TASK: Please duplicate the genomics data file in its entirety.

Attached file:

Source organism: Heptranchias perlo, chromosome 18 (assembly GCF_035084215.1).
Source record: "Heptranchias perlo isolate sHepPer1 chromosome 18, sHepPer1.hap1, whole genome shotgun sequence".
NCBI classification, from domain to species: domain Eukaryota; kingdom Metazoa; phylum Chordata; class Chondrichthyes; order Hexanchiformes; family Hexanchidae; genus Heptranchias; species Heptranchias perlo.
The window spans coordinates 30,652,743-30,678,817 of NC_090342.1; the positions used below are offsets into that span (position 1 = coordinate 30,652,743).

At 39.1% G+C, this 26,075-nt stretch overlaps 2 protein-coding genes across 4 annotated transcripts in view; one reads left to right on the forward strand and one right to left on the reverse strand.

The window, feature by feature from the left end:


Source organism: Heptranchias perlo, chromosome 18 (assembly GCF_035084215.1).
Source record: "Heptranchias perlo isolate sHepPer1 chromosome 18, sHepPer1.hap1, whole genome shotgun sequence".
NCBI classification, from domain to species: domain Eukaryota; kingdom Metazoa; phylum Chordata; class Chondrichthyes; order Hexanchiformes; family Hexanchidae; genus Heptranchias; species Heptranchias perlo.
The window spans coordinates 30,652,743-30,678,817 of NC_090342.1; the positions used below are offsets into that span (position 1 = coordinate 30,652,743).

At 39.1% G+C, this 26,075-nt stretch overlaps 2 protein-coding genes across 4 annotated transcripts in view; one reads left to right on the forward strand and one right to left on the reverse strand.

The window, feature by feature from the left end: